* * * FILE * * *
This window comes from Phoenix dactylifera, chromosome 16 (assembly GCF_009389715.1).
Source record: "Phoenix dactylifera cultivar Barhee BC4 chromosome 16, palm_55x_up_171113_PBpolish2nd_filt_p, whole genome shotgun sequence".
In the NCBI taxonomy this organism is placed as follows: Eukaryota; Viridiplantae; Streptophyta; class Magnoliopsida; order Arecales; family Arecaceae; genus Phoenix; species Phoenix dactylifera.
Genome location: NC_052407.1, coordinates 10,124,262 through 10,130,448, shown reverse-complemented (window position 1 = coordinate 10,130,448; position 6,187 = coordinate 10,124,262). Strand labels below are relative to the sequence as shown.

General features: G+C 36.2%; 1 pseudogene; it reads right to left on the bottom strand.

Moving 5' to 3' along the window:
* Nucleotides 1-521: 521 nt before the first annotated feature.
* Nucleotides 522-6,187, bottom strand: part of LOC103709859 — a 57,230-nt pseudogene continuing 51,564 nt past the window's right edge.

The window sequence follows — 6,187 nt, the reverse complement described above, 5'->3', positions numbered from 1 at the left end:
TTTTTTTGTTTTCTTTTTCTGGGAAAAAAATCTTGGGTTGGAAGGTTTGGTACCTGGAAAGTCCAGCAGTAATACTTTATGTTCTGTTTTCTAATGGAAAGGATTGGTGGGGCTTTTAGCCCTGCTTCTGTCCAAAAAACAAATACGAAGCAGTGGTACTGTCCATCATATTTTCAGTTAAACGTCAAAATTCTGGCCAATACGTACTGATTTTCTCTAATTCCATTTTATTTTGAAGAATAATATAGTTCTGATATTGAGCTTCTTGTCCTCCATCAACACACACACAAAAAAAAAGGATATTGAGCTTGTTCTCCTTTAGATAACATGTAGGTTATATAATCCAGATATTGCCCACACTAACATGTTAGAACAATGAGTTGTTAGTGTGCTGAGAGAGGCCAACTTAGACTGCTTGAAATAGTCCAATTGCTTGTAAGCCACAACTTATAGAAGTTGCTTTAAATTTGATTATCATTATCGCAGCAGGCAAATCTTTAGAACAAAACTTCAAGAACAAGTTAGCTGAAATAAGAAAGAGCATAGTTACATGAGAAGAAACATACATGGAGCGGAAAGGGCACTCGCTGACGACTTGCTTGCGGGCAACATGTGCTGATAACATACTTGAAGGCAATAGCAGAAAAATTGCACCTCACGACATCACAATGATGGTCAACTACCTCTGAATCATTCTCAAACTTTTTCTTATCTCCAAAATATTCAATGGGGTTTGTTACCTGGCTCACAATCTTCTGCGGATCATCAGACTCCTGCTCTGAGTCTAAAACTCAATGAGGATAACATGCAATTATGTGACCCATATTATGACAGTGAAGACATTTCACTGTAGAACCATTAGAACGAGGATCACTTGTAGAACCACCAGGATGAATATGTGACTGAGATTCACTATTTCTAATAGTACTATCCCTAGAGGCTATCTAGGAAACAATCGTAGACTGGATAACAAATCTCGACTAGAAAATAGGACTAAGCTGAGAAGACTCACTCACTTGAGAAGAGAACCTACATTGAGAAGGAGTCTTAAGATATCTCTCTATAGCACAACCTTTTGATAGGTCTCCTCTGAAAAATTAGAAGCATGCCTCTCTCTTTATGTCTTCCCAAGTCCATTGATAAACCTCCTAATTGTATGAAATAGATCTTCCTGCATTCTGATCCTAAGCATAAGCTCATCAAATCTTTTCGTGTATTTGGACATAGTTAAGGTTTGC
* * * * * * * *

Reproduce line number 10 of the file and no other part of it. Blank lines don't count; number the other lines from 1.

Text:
TTTTTTTGTTTTCTTTTTCTGGGAAAAAAATCTTGGGTTGGAAGGTTTGGTACCTGGAAAGTCCAGCAGTAATACTTTATGTTCTGTTTTCTAATGGAAAGGATTGGTGGGGCTTTTAGCCCTGCTTCTGTCCAAAAAACAAATACGAAGCAGTGGTACTGTCCATCATATTTTCAGTTAAACGTCAAAATTCTGGCCAATACGTACTGATTTTCTCTAATTCCATTTTATTTTGAAGAATAATATAGTTCTGATATTGAGCTTCTTGTCCTCCATCAACACACACACAAAAAAAAAGGATATTGAGCTTGTTCTCCTTTAGATAACATGTAGGTTATATAATCCAGATATTGCCCACACTAACATGTTAGAACAATGAGTTGTTAGTGTGCTGAGAGAGGCCAACTTAGACTGCTTGAAATAGTCCAATTGCTTGTAAGCCACAACTTATAGAAGTTGCTTTAAATTTGATTATCATTATCGCAGCAGGCAAATCTTTAGAACAAAACTTCAAGAACAAGTTAGCTGAAATAAGAAAGAGCATAGTTACATGAGAAGAAACATACATGGAGCGGAAAGGGCACTCGCTGACGACTTGCTTGCGGGCAACATGTGCTGATAACATACTTGAAGGCAATAGCAGAAAAATTGCACCTCACGACATCACAATGATGGTCAACTACCTCTGAATCATTCTCAAACTTTTTCTTATCTCCAAAATATTCAATGGGGTTTGTTACCTGGCTCACAATCTTCTGCGGATCATCAGACTCCTGCTCTGAGTCTAAAACTCAATGAGGATAACATGCAATTATGTGACCCATATTATGACAGTGAAGACATTTCACTGTAGAACCATTAGAACGAGGATCACTTGTAGAACCACCAGGATGAATATGTGACTGAGATTCACTATTTCTAATAGTACTATCCCTAGAGGCTATCTAGGAAACAATCGTAGACTGGATAACAAATCTCGACTAGAAAATAGGACTAAGCTGAGAAGACTCACTCACTTGAGAAGAGAACCTACATTGAGAAGGAGTCTTAAGATATCTCTCTATAGCACAACCTTTTGATAGGTCTCCTCTGAAAAATTAGAAGCATGCCTCTCTCTTTATGTCTTCCCAAGTCCATTGATAAACCTCCTAATTGTATGAAATAGATCTTCCTGCATTCTGATCCTAAGCATAAGCTCATCAAATCTTTTCGTGTATTTGGACATAGTTAAGGTTTGC